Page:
Toyota, Nissan and Hitachi are among Japan’s largest companies moving to slot in place the missing piece of the prime minister’s Abenomics economic stimulus effort, as they agreed to the biggest increase in base pay for more than a decade.
The across-the-board increase in wages for Japanese workers, for the second straight year, came after Shinzo Abe visibly stepped up his pressure on companies to play their part in ending nearly two decades of deflation.
“The government, companies and unions all share the feeling on the virtuous economic cycle,” in creating a virtuous cycle of higher pay, consumption and output, said Toyota’s managing officer Tatsuro Ueda.
Toyota agreed to raise the monthly pay — including both base pay and seniority pay — for its unionised workers by an average 3.2 per cent starting in April as the world’s biggest carmaker anticipates a second straight year of record profit.
The increase of Y4,000 in base pay, or an average 1.1 per cent, is lower than the union’s request of Y6,000, but the amount is the biggest since its current pay system was installed in 2002.
Since Mr Abe launched his three-pronged economic revitalisation programme in 2012, shares have risen to their highest level in 15 years while corporate profits soared on the back of a weaker yen. Yet, Japanese workers have yet to benefit from a substantial rise in their pay, even as they were hit by a 3 percentage point increase in the consumption tax.
Companies have long been reluctant to raise basic pay since it affects every point in Japan’s strict seniority-based wage system, permanently increasing the overall wage bill, even if it does boost disposable income, helping the broader economy.
Hidenobu Nakahata, chief human resources officer at Hitachi, acknowledged “a strong sense of crisis” about the impact of rising fixed costs on its competitiveness.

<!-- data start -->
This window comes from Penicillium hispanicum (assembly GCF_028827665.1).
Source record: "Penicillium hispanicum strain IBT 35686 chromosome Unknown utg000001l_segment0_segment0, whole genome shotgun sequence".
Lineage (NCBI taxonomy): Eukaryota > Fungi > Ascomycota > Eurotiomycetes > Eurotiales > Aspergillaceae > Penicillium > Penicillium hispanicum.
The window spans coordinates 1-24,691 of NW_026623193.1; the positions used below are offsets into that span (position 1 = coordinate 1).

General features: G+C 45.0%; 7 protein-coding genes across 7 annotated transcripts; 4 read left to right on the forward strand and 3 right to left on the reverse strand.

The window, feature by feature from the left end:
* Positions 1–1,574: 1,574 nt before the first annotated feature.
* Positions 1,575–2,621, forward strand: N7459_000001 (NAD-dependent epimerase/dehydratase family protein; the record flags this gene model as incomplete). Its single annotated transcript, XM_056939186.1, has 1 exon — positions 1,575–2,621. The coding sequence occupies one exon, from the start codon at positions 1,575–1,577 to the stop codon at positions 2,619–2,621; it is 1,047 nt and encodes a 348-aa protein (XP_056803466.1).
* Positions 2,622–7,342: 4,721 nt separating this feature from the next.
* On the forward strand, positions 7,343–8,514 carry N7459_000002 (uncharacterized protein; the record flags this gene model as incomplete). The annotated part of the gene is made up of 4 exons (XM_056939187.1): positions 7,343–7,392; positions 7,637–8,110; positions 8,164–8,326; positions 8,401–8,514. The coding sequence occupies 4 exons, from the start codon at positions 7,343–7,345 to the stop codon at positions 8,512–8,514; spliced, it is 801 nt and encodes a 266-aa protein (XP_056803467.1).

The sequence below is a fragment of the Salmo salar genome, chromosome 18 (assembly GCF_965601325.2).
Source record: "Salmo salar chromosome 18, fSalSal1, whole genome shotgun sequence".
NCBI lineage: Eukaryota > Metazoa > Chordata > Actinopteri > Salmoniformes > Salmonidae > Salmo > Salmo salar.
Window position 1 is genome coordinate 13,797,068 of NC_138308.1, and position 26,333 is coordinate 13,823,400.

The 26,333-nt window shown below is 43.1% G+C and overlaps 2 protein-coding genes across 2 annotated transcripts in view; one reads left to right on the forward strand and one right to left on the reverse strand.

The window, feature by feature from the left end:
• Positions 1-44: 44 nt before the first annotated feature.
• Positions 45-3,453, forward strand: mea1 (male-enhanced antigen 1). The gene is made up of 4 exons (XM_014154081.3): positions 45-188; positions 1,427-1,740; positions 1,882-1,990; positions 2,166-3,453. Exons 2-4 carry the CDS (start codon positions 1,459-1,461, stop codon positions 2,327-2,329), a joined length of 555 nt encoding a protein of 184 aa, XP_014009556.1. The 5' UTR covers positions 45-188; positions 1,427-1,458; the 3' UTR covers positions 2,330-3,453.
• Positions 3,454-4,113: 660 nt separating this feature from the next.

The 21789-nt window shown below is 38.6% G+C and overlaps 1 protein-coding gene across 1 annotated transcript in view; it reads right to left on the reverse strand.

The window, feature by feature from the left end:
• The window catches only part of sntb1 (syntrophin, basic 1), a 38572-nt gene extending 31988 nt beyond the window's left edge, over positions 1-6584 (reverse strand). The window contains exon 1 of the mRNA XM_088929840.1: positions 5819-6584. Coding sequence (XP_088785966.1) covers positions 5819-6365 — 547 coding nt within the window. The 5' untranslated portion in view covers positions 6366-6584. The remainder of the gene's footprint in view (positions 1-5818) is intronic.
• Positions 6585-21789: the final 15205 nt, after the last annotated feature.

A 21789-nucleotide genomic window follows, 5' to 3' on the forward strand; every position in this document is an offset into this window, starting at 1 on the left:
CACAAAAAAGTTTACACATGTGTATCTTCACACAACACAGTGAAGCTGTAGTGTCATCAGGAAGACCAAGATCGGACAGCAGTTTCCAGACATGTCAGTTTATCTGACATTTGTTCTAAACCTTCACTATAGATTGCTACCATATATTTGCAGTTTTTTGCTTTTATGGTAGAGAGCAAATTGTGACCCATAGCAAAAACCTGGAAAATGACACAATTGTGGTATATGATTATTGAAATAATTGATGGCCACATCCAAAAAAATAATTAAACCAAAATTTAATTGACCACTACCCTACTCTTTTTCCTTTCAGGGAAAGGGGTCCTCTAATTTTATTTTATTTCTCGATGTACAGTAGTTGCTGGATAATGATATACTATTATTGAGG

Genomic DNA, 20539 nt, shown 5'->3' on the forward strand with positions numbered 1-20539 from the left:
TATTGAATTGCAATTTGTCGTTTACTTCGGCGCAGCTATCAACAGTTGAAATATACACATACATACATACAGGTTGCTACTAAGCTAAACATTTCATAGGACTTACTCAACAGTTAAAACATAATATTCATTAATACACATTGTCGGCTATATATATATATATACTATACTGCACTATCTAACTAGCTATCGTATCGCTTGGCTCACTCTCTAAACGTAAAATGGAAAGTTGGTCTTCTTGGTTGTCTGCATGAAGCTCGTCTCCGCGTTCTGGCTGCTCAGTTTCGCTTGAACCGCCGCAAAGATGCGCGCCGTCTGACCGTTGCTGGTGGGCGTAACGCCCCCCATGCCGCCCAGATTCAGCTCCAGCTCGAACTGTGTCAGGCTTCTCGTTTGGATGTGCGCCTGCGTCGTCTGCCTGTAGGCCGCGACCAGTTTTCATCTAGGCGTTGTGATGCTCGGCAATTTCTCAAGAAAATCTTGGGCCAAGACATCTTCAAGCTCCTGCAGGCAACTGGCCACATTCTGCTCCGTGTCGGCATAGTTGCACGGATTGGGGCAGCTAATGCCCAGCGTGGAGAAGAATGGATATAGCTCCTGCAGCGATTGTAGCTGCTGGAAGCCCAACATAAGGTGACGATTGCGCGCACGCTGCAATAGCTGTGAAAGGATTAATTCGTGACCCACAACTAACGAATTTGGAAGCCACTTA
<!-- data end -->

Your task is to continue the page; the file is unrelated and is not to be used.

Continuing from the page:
Still, the Japanese industrial conglomerate offered an average 3 per cent rise in monthly pay — including a 1 per cent boost in base pay — for its workers, taking into account its robust earnings and the broader economic conditions. If all of Hitachi’s affiliates and subsidiaries decide to increase their base pay by Y3,000 — the biggest amount since 1998 — labour costs would increase by around Y10bn ($82m).
“We are aware that Hitachi has a social responsibility,” Mr Nakahata said.
Among automakers, Nissan offered the biggest rise in base pay at Y5,000, which translates to an average 1.4 per cent increase. Including bonus payments, workers will receive an average 3.6 per cent raise in annual pay.
Hiroto Saikawa, Nissan’s chief competitive officer, hinted the rising wage trend will continue. “This is not a one-time thing,” he said.
Though hit by recall costs and sluggish sales, Honda is offering a 2.9 per cent rise in annual pay, including a Y3,400 rise in base pay.
The Bank of Japan is counting on a sustainable rise in wages to support its push for 2 per cent inflation especially since falling oil prices have made the goal harder to achieve.
Excluding volatile fresh food prices and the effects of a consumption tax hike, annual inflation fell to just 0.2 per cent in January. It may turn negative in the next couple of months.
The rise in basic pay last year was about 0.4 per cent, far weaker than what is needed to drive consumption on pace with a 2 per cent inflation target. This year, economists expect a base pay rise closer to 1 per cent.
“The key question is how much the smaller companies can follow suit,” said Masayuki Kichikawa, economist at Bank of America Merrill Lynch. The annual spring wage talks by Japan’s trade unions only covers less than a fifth of Japan’s entire workforce.
Reaction so far has been mixed. Falling oil prices have mitigated the rising costs of imported materials caused by the weaker yen, but smaller companies remain wary about raising base pay.
In a December survey by the Japan Chamber of Commerce and Industry, 34 per cent of small and medium-sized companies said they plan to raise base pay, lower than 40 per cent in the previous survey in 2013.
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